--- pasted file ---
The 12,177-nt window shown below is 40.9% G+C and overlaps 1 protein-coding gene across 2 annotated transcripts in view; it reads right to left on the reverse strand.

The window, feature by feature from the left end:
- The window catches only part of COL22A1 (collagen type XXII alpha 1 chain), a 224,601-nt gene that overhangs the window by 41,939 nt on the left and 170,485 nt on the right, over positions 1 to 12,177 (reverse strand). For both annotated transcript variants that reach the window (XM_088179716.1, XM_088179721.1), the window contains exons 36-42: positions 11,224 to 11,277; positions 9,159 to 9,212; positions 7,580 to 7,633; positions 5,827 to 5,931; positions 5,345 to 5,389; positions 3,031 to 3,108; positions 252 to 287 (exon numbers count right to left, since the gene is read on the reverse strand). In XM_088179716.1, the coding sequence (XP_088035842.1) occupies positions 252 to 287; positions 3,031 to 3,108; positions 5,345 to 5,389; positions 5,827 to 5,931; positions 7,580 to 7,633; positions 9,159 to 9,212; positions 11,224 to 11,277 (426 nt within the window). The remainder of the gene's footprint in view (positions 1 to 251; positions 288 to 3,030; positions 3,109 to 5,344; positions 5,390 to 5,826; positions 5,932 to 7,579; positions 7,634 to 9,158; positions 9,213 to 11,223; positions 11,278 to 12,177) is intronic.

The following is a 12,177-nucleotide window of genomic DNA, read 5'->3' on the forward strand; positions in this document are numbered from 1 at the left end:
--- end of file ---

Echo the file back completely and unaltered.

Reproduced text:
The 12,177-nt window shown below is 40.9% G+C and overlaps 1 protein-coding gene across 2 annotated transcripts in view; it reads right to left on the reverse strand.

The window, feature by feature from the left end:
- The window catches only part of COL22A1 (collagen type XXII alpha 1 chain), a 224,601-nt gene that overhangs the window by 41,939 nt on the left and 170,485 nt on the right, over positions 1 to 12,177 (reverse strand). For both annotated transcript variants that reach the window (XM_088179716.1, XM_088179721.1), the window contains exons 36-42: positions 11,224 to 11,277; positions 9,159 to 9,212; positions 7,580 to 7,633; positions 5,827 to 5,931; positions 5,345 to 5,389; positions 3,031 to 3,108; positions 252 to 287 (exon numbers count right to left, since the gene is read on the reverse strand). In XM_088179716.1, the coding sequence (XP_088035842.1) occupies positions 252 to 287; positions 3,031 to 3,108; positions 5,345 to 5,389; positions 5,827 to 5,931; positions 7,580 to 7,633; positions 9,159 to 9,212; positions 11,224 to 11,277 (426 nt within the window). The remainder of the gene's footprint in view (positions 1 to 251; positions 288 to 3,030; positions 3,109 to 5,344; positions 5,390 to 5,826; positions 5,932 to 7,579; positions 7,634 to 9,158; positions 9,213 to 11,223; positions 11,278 to 12,177) is intronic.

The following is a 12,177-nucleotide window of genomic DNA, read 5'->3' on the forward strand; positions in this document are numbered from 1 at the left end: